The classical Besicovitch covering lemma (BCL) asserts that for any $d \geq 1$, there is a constant $N(d)$ with the following property. If $A \subset \mathbb{R}^d$ is any subset and $r : A \to (0,R]$ is a (bounded) function ($R < \infty$ is fixed), then there are (at most) countably many points $\{a_j\}_j$ such that $\{B(a_j, r(a_j))\}_j$ is a cover of $A$ with multiplicity at most $N(d)$ (i.e. for any $j$, $B(a_j, r_j)$ has nonempty intersection with at most $N(d) - 1$ balls $B(a_k, r_k)$, $k \neq j$).

I should underscore the fact that the the multiplicity $N(d)$ depends only on $d$ and on none of: the 'ball size function' $r$, the bound $R$, or the set $A$.

I am interested in a generalization of this fact to manifolds, replacing $\mathbb{R}^d$ with a (finite dimensional, smooth, Riemannian) manifold $M$ and Euclidean balls with geodesic balls. Unfortunately, it seems that the BCL is generally false in this setting, due to a result of Chi: indeed, according to that paper, if the BCL holds on a Hadamard manifold (i.e. everywhere nonpositive sectional curvature), then that manifold is $\mathbb{R}^d$ for some $d$.

So, one must compromise to obtain a positive result. I think that it suffices to constrain the maximum ball size $R$: given a manifold $M$, the BCL holds for ball size functions $r \leq R$, where $R$ depends on $M$. For e.g., one can apply the Nash embedding theorem and the classical BCL, and this implies the following: for any compact $M$, there is are numbers $N = N(M)$ and $R = R(M) > 0$ such that for any $A \subset M$ and any $r : A \to (0,R]$, there is an at-most countable cover $B(a_j, r(a_j)$ of $A$ by geodesic balls with multiplicity $\leq N$.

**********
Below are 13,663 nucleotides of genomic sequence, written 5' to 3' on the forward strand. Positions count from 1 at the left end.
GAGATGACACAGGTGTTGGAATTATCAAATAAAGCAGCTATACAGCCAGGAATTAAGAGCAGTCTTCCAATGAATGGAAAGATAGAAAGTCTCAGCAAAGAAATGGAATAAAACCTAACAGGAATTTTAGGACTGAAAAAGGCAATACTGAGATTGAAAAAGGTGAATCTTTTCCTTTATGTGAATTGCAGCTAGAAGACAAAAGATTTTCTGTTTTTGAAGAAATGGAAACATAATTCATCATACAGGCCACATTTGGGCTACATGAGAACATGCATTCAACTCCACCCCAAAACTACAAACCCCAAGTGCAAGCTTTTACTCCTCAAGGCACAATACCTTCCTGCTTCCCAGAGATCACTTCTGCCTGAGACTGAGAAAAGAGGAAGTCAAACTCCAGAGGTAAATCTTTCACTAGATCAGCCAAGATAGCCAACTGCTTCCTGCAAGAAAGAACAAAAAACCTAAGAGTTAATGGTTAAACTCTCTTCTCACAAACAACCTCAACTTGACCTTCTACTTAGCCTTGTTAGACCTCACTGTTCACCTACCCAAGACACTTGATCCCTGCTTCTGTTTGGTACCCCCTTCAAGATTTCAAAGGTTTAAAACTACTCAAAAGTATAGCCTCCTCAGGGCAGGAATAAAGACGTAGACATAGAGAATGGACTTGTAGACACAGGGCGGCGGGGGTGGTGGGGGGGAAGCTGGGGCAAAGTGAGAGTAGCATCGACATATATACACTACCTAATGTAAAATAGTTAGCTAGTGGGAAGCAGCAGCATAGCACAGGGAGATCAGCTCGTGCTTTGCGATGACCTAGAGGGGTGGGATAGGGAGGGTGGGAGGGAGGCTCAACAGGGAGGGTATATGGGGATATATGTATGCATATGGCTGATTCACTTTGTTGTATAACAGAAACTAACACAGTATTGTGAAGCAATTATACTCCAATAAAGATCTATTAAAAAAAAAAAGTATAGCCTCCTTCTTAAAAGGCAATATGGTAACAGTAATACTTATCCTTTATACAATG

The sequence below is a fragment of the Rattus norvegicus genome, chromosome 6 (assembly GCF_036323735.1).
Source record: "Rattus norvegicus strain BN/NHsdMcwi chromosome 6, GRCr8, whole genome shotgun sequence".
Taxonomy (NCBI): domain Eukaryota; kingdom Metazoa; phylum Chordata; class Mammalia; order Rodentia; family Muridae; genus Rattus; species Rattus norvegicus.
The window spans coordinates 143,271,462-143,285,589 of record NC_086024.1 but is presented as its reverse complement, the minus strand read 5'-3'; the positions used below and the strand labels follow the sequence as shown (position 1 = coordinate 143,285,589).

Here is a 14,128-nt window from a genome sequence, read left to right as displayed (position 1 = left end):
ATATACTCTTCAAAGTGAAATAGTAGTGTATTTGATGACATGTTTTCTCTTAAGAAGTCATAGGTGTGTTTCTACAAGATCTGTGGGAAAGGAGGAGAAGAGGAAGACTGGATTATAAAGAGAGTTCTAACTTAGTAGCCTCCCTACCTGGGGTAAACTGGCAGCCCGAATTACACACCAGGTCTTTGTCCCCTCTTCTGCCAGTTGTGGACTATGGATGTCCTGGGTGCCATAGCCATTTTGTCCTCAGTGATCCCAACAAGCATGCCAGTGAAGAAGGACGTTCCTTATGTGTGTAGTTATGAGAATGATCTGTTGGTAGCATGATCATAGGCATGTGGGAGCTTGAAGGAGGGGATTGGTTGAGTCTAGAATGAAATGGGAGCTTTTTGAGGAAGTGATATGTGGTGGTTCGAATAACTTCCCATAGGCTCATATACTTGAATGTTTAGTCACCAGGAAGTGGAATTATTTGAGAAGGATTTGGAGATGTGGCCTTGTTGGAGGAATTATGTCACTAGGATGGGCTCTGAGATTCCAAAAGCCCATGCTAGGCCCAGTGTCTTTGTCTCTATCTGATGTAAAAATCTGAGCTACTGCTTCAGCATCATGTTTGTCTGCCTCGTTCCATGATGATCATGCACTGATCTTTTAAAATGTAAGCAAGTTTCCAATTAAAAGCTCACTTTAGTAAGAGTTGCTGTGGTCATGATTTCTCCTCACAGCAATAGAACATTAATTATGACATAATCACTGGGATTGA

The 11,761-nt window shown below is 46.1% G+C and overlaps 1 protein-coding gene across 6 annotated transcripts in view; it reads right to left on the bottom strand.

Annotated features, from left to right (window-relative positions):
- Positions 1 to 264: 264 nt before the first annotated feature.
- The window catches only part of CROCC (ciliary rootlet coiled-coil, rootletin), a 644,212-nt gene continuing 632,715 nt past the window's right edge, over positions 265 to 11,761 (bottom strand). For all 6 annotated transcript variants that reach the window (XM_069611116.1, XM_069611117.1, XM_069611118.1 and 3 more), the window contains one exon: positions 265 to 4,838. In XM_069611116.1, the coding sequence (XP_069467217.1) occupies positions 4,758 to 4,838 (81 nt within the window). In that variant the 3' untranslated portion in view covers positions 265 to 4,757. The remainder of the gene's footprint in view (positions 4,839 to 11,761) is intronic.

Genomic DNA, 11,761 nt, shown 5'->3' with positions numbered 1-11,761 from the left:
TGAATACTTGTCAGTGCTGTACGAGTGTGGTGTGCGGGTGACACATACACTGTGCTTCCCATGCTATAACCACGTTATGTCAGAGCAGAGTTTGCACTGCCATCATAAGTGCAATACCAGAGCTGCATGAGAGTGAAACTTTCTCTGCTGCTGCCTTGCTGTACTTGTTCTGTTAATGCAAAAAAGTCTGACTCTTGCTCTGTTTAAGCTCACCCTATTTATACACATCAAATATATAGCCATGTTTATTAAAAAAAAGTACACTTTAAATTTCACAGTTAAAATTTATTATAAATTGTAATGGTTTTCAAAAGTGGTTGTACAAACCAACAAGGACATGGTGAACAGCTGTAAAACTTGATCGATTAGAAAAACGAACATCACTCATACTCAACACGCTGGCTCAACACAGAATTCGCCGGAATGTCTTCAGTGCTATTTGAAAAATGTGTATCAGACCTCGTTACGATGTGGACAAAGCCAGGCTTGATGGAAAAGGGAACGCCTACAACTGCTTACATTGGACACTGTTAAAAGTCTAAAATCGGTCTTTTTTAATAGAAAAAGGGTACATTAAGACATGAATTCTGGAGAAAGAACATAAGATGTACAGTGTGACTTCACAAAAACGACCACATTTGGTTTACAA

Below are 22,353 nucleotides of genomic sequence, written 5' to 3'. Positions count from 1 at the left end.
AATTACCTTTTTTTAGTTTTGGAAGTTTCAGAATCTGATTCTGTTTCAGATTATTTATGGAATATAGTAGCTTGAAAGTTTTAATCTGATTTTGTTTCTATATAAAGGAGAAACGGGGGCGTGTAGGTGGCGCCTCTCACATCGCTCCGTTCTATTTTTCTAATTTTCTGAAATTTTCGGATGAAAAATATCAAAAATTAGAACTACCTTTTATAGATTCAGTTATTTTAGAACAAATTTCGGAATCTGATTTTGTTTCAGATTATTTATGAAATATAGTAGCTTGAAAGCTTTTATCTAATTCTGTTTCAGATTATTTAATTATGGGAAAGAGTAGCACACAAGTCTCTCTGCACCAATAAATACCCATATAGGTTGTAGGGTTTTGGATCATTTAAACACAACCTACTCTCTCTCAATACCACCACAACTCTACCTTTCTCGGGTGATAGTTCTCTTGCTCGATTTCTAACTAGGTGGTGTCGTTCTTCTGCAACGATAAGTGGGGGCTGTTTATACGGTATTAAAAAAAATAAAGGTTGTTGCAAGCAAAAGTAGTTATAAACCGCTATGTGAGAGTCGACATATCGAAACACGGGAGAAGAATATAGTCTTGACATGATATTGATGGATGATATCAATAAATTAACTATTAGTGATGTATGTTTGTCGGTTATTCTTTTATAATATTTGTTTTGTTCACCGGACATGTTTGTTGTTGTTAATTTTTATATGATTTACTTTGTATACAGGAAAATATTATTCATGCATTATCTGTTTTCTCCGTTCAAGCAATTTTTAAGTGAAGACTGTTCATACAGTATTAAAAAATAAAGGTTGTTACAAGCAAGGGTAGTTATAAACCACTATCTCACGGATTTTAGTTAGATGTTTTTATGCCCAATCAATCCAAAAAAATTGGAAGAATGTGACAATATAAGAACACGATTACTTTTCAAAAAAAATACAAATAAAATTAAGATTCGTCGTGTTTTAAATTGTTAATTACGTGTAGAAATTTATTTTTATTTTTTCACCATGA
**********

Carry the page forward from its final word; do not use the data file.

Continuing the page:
Question: Is there any way to tell what $R$ should be by looking at only local features of the manifold?

The constraint $R$ comes from how 'folded up' the Nash/Whitney embedding is in $\mathbb{R}^d$, and I have no clue how to control it. So, this result is highly unsatisfying: for small enough $R$, the BCL is a local result (isn't it?), and so the multiplicity shouldn't have anything at all to do with the global 'folding up' of an embedding in $\mathbb{R}^d$. Instead, I suspect that one ought to be able to cook up a constraint on $R$ that depends only on some local feature, like the sectional or Ricci curvatures. Has anyone done this or know of prior work in this direction?


In the Federer's book "Geometric Measure Theory", there is a notion of "directionally limited" metric space. He proves that the Besicovitch Covering Lemma holds for the directionally limited spaces.

It is easy to see that lower bound on sectional curvature plus upper bounds on dimension and diameter imply that the space is directionally limited. (Instead of diameter you may bound $R$.)

The same can be proved by applying the proof of the Besicovitch Covering Lemma; almost no modifications.

  • $\begingroup$ This is exactly what I was looking for. Very satisfying to my intuition, that one must bound the number of 'directions' at every point: this is analogous to bounding the cardinality of a 'satellite' configuration as in the literature on the best possible constant $N(d)$ for the BCL. $\endgroup$ – A Blumenthal May 22 '14 at 0:47

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